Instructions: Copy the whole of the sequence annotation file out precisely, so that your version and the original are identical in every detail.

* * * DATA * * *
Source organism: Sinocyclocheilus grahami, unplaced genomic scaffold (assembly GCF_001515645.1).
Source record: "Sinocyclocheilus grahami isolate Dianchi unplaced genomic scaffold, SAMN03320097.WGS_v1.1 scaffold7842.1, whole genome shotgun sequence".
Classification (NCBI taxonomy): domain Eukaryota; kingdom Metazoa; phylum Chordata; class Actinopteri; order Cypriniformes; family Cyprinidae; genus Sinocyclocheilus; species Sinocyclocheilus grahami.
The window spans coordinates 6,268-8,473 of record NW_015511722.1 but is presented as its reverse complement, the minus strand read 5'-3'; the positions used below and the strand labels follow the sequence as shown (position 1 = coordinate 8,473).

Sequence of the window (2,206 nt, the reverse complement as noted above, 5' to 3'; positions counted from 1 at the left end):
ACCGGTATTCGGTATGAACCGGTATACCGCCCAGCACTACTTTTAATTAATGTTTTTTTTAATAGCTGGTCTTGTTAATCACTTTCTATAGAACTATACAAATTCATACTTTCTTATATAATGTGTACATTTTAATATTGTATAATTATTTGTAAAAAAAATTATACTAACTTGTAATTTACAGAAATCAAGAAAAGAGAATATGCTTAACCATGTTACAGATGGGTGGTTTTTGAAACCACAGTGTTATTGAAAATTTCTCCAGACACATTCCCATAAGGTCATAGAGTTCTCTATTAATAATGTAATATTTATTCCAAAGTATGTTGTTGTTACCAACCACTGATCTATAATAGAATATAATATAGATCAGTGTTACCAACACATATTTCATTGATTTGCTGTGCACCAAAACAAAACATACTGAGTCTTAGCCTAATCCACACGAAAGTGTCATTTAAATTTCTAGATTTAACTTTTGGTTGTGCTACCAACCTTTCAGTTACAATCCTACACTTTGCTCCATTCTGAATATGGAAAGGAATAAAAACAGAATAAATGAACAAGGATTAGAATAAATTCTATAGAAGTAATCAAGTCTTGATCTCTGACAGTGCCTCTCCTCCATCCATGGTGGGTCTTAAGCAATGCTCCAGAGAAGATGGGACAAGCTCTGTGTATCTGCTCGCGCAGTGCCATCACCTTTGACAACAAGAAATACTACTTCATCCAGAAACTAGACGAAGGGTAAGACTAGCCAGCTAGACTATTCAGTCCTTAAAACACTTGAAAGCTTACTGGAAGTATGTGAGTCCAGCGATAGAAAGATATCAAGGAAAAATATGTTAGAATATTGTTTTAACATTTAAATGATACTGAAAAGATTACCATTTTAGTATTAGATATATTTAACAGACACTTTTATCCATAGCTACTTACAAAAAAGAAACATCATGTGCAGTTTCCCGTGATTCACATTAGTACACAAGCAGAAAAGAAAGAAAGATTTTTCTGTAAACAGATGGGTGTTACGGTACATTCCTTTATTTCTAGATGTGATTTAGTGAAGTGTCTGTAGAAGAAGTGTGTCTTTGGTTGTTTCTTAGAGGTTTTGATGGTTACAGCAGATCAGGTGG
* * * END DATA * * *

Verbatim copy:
Source organism: Sinocyclocheilus grahami, unplaced genomic scaffold (assembly GCF_001515645.1).
Source record: "Sinocyclocheilus grahami isolate Dianchi unplaced genomic scaffold, SAMN03320097.WGS_v1.1 scaffold7842.1, whole genome shotgun sequence".
Classification (NCBI taxonomy): domain Eukaryota; kingdom Metazoa; phylum Chordata; class Actinopteri; order Cypriniformes; family Cyprinidae; genus Sinocyclocheilus; species Sinocyclocheilus grahami.
The window spans coordinates 6,268-8,473 of record NW_015511722.1 but is presented as its reverse complement, the minus strand read 5'-3'; the positions used below and the strand labels follow the sequence as shown (position 1 = coordinate 8,473).

Sequence of the window (2,206 nt, the reverse complement as noted above, 5' to 3'; positions counted from 1 at the left end):
ACCGGTATTCGGTATGAACCGGTATACCGCCCAGCACTACTTTTAATTAATGTTTTTTTTAATAGCTGGTCTTGTTAATCACTTTCTATAGAACTATACAAATTCATACTTTCTTATATAATGTGTACATTTTAATATTGTATAATTATTTGTAAAAAAAATTATACTAACTTGTAATTTACAGAAATCAAGAAAAGAGAATATGCTTAACCATGTTACAGATGGGTGGTTTTTGAAACCACAGTGTTATTGAAAATTTCTCCAGACACATTCCCATAAGGTCATAGAGTTCTCTATTAATAATGTAATATTTATTCCAAAGTATGTTGTTGTTACCAACCACTGATCTATAATAGAATATAATATAGATCAGTGTTACCAACACATATTTCATTGATTTGCTGTGCACCAAAACAAAACATACTGAGTCTTAGCCTAATCCACACGAAAGTGTCATTTAAATTTCTAGATTTAACTTTTGGTTGTGCTACCAACCTTTCAGTTACAATCCTACACTTTGCTCCATTCTGAATATGGAAAGGAATAAAAACAGAATAAATGAACAAGGATTAGAATAAATTCTATAGAAGTAATCAAGTCTTGATCTCTGACAGTGCCTCTCCTCCATCCATGGTGGGTCTTAAGCAATGCTCCAGAGAAGATGGGACAAGCTCTGTGTATCTGCTCGCGCAGTGCCATCACCTTTGACAACAAGAAATACTACTTCATCCAGAAACTAGACGAAGGGTAAGACTAGCCAGCTAGACTATTCAGTCCTTAAAACACTTGAAAGCTTACTGGAAGTATGTGAGTCCAGCGATAGAAAGATATCAAGGAAAAATATGTTAGAATATTGTTTTAACATTTAAATGATACTGAAAAGATTACCATTTTAGTATTAGATATATTTAACAGACACTTTTATCCATAGCTACTTACAAAAAAGAAACATCATGTGCAGTTTCCCGTGATTCACATTAGTACACAAGCAGAAAAGAAAGAAAGATTTTTCTGTAAACAGATGGGTGTTACGGTACATTCCTTTATTTCTAGATGTGATTTAGTGAAGTGTCTGTAGAAGAAGTGTGTCTTTGGTTGTTTCTTAGAGGTTTTGATGGTTACAGCAGATCAGGTGG